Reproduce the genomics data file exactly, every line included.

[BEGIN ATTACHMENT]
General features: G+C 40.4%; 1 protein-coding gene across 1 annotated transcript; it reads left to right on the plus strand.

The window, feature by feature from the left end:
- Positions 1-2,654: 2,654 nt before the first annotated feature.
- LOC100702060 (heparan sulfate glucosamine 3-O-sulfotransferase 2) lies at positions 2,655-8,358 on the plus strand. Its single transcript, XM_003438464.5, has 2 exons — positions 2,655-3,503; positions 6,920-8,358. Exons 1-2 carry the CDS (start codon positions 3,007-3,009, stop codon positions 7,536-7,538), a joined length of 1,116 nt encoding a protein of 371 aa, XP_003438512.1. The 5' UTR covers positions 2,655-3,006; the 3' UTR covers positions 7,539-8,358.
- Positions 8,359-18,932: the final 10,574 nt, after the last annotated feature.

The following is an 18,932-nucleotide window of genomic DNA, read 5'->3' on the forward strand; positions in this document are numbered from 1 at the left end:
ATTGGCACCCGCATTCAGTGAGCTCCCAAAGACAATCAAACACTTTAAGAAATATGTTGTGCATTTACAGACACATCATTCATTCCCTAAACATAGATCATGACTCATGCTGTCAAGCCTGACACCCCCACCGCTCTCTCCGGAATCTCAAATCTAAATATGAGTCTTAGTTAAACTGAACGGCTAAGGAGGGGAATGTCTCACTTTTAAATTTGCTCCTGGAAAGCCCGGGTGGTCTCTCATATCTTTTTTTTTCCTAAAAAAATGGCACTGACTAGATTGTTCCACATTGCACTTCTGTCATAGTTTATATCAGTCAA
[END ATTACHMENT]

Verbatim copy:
General features: G+C 40.4%; 1 protein-coding gene across 1 annotated transcript; it reads left to right on the plus strand.

The window, feature by feature from the left end:
- Positions 1-2,654: 2,654 nt before the first annotated feature.
- LOC100702060 (heparan sulfate glucosamine 3-O-sulfotransferase 2) lies at positions 2,655-8,358 on the plus strand. Its single transcript, XM_003438464.5, has 2 exons — positions 2,655-3,503; positions 6,920-8,358. Exons 1-2 carry the CDS (start codon positions 3,007-3,009, stop codon positions 7,536-7,538), a joined length of 1,116 nt encoding a protein of 371 aa, XP_003438512.1. The 5' UTR covers positions 2,655-3,006; the 3' UTR covers positions 7,539-8,358.
- Positions 8,359-18,932: the final 10,574 nt, after the last annotated feature.

The following is an 18,932-nucleotide window of genomic DNA, read 5'->3' on the forward strand; positions in this document are numbered from 1 at the left end:
ATTGGCACCCGCATTCAGTGAGCTCCCAAAGACAATCAAACACTTTAAGAAATATGTTGTGCATTTACAGACACATCATTCATTCCCTAAACATAGATCATGACTCATGCTGTCAAGCCTGACACCCCCACCGCTCTCTCCGGAATCTCAAATCTAAATATGAGTCTTAGTTAAACTGAACGGCTAAGGAGGGGAATGTCTCACTTTTAAATTTGCTCCTGGAAAGCCCGGGTGGTCTCTCATATCTTTTTTTTTCCTAAAAAAATGGCACTGACTAGATTGTTCCACATTGCACTTCTGTCATAGTTTATATCAGTCAA